6 . Now the pdisks are formatted and ready to be used for Disk Array. Next step is the create a disk array using these pdisks.
To get that done we need to return back to the main menu of “IBM SAS Disk Array Manager” in SMIT and select “Create a SAS Disk Array“.
Here again, we have to select the same SAS controller.
7 . The next step requires the desired “RAID Level” for the Disk Array to be selected.
You should select the appropriate RAID level based on your requirement. If not already familiar with use of RAID in data storage you could know more about it in this Wikipedia link : https://en.wikipedia.org/wiki/RAID. Here I have selected RAID 0 ( to get a single hdisk stripped across two physical disks i.e. pdisks ).
This means that the size of the created hdisk would be equal to the sum of both the pdisks. Also, stripping would help to improve the throughput achieved for the hdisk by distributing the read and write operations to both the pdisks in the order of the stripe size.
8 . Next screen asks to select the “Stripe Size” to be used for striping.
Here I have selected the recommended value of 256Kb.
9 . Pdisks to be used in the disk array needs to be selected in the next screen. Here I have selected both the pdisks.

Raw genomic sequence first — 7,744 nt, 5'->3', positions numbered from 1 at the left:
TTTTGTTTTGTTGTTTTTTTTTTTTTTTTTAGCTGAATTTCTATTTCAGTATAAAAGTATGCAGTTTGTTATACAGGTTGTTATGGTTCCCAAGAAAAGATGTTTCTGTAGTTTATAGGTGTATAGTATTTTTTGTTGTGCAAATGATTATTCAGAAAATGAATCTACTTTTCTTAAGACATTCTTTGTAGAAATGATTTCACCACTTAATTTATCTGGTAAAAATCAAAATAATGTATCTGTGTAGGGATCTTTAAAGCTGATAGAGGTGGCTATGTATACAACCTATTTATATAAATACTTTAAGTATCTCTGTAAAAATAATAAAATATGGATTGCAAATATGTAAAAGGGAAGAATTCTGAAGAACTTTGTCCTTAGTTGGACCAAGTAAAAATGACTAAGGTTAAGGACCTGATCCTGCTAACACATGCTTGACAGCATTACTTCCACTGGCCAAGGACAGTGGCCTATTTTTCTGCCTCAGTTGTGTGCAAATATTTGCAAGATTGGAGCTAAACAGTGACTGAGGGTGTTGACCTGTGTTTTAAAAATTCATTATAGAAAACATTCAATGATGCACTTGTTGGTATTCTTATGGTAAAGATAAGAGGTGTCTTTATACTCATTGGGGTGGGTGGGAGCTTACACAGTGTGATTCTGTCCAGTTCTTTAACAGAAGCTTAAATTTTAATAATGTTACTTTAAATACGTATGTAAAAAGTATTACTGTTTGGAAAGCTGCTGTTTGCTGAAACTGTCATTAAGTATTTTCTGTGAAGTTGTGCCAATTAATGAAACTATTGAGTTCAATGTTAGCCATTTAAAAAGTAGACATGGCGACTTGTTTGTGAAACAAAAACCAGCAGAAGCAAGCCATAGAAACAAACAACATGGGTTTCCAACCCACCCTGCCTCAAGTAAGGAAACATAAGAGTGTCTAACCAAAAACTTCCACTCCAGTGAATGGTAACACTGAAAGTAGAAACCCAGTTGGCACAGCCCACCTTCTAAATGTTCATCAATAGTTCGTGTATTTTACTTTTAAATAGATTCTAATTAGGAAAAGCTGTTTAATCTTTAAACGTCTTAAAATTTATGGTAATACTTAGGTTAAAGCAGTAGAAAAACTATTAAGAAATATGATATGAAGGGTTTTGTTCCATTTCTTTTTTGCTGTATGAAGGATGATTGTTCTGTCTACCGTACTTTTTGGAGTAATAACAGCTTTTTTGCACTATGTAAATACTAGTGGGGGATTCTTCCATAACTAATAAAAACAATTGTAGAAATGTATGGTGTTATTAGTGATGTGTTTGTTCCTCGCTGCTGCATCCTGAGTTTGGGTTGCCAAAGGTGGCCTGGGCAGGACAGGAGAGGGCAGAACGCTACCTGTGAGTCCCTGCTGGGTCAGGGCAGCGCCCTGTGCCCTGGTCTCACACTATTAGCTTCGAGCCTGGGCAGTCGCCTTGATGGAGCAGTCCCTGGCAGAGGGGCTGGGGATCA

After the completion of this step a new hdisk would be created in my LPAR.
10 . You could use this command to view the new SAS hdisk in your partition. For my case it was hdisk5 :
# lsdev -Cc disk | grep SAS
hdisk5 Available 01-00-00 SAS RAID 0 SSD Array
Voila, you have your SAS hdisk for use.
The disks that I had here were Solid State Drive(SSD) disks; and if you have SSDs in your machines, you could try out the dazzling and charismatic Flash caching feature in AIX which requires SSD disks.
You could not only increase the storage I/O throughput of your applications multifold; you would also reduce a lot of I/O congestion in your Storage Area Network(SAN).
A detailed article on the Flash caching feature of AIX is available in this IBM developer Works article : Integrated Server Based Caching of SAN Based Data.
Hope you found this article useful and please feel free to leave back any comments/suggestions you might have !